The Liu Institute continued to provide funding for student travel, research, and internships in the 2019-20 academic year. This included sponsoring two new student opportunities in Asia: the course Economic Demography in China by economics professor Eva Dziadula and an architectural masterplan project in Mumbai led by architecture professor Krupali Krusche.
ECONOMIC DEMOGRAPHY OF CHINA
A new summer course in 2019, Economic Demography of China, led 18 students to three mainland Chinese cities and Hong Kong to understand historical contexts that shape Chinese economics. Developed and instructed by economics professor Eva Dziadula, the course examined the economic effects of the one-child policy, migration, international trade, and other changes in contemporary China. Students took classes at the Beijing Global Gateway; worked with Habitat for Humanity in Chengdu to build a house for an elderly grandfather; visited factories, shipyards, and migrant housing in Shenzhen; and toured the Hong Kong Stock Exchange with Notre Dame alumni.
The Liu Institute provided partial student funding for the course.
“This experience was eye-opening to a culture, lifestyle, government, and economy that could only be fully understood by being immersed in the heart of it,” reflected Thomas Davis, an economics major.
Ten architecture students and their professor, Krupali Krusche, traveled to Mumbai for ten days in January for a project to plan a mixed-use development on a waterfront on the eastern edge of the city.
With partial funding from the Liu Institute, the students, along with an additional student who did not travel, studied such factors as rising water levels and climate change, metropolitan population growth and high-density, non-western architecture, and urban planning. Additionally, the students mapped the local architecture of the area, met with local architects and community members, and worked with a local developer team to create early schemes of design layouts.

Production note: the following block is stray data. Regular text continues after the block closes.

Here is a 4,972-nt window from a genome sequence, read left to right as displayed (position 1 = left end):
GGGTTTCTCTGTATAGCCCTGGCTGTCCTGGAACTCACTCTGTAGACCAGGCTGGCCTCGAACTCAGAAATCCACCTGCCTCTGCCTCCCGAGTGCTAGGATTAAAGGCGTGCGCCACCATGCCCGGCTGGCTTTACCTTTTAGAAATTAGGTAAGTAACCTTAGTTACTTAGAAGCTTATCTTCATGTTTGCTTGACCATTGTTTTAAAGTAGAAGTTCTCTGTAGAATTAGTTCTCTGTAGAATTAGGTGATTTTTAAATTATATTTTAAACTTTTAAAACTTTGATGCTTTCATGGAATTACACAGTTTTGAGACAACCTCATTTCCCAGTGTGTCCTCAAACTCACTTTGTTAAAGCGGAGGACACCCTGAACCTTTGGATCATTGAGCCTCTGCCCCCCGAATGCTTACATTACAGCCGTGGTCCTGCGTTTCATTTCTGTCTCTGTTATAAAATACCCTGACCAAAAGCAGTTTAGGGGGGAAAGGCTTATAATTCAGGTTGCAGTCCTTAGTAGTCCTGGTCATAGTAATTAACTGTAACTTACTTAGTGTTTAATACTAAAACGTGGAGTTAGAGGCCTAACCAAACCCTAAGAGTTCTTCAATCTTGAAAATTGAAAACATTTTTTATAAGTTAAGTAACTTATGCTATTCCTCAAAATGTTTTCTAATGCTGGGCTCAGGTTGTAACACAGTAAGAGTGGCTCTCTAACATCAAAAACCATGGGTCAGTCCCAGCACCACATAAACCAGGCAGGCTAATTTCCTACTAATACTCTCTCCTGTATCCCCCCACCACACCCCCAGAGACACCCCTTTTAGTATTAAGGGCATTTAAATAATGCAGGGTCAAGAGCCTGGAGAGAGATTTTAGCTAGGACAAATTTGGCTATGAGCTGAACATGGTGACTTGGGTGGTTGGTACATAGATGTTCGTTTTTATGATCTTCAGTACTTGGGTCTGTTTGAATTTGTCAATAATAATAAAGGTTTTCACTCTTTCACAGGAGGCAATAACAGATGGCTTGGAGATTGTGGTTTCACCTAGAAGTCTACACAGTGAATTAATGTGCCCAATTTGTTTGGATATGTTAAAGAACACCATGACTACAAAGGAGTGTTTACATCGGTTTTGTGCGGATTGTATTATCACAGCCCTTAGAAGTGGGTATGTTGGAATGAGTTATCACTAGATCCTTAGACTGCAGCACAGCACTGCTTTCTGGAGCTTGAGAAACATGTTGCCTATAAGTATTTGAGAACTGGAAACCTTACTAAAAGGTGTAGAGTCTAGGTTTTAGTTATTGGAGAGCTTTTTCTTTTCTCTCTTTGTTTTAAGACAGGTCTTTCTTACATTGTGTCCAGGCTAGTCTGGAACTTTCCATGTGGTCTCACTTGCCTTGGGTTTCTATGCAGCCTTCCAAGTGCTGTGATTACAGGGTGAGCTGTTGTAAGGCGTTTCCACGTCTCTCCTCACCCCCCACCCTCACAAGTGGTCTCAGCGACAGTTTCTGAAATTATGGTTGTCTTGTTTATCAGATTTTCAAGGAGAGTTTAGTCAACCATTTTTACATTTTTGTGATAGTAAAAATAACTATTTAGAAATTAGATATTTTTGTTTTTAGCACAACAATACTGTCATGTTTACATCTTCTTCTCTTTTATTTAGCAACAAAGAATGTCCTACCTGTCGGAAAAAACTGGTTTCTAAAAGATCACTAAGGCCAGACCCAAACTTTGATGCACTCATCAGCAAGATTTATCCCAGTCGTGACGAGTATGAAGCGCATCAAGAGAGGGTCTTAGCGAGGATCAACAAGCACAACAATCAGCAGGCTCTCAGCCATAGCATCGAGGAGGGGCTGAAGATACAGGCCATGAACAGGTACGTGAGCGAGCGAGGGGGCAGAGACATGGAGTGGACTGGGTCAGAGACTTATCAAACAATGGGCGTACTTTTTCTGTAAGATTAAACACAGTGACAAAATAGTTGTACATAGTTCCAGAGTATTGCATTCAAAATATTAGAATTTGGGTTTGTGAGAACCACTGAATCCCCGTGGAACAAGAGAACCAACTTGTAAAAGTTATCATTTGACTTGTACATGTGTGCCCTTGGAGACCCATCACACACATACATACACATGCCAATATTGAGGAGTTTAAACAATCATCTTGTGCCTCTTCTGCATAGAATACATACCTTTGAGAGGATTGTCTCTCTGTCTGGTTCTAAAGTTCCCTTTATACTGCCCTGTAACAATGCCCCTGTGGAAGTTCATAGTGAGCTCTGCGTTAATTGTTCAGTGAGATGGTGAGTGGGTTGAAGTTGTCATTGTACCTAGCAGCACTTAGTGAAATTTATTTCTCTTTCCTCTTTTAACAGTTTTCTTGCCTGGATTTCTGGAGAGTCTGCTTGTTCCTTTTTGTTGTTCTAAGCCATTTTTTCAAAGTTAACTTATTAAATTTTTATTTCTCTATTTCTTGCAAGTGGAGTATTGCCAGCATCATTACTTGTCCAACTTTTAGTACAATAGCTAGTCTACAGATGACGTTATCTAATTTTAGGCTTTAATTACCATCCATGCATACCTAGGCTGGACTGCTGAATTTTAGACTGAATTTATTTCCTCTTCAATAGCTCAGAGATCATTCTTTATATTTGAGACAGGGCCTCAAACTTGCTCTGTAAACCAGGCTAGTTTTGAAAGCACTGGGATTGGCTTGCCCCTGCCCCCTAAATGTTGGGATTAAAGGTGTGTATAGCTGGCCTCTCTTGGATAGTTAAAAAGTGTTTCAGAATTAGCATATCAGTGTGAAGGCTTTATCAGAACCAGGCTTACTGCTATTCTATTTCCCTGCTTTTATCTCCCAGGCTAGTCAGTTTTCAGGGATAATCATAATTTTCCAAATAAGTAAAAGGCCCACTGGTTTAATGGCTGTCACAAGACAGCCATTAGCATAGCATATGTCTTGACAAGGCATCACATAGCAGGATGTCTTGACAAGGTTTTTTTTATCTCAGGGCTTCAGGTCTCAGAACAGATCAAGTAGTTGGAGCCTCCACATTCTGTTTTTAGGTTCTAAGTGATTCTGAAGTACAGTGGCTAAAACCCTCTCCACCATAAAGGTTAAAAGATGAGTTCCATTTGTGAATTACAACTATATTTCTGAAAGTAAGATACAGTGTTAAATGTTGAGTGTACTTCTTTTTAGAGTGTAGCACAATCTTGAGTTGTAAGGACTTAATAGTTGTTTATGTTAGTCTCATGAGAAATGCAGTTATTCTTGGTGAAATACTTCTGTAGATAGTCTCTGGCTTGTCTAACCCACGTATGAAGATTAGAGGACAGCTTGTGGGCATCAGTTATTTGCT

Upon return, the students spent the rest of the spring semester working on the design of individual units and interior issues with a specific interest in materials that work well in the region. The plan included design for residential, commercial, and light industrial development.
The students collaborated with the chief architectural team for the Mumbai Port Trust under the Shipping Ministry, who reviewed the final student projects. Additionally, Dhiraj Mehra, the director of the Notre Dame Mumbai Global Center, assisted with the project.
“A population explosion is expected in Asia from 4.46 billion now to 9.7 billion by 2050 and reaching a peak at 11 billion by 2100,” Krusche said. “With these predictions, cities that have already large densities face major issues on how expansions need to be planned. It was extremely valuable for our students to not only think about these issues, but also to get an immersive understanding by visiting Mumbai. I am sure this experience will help them address these staggering challenges more effectively in their future careers.”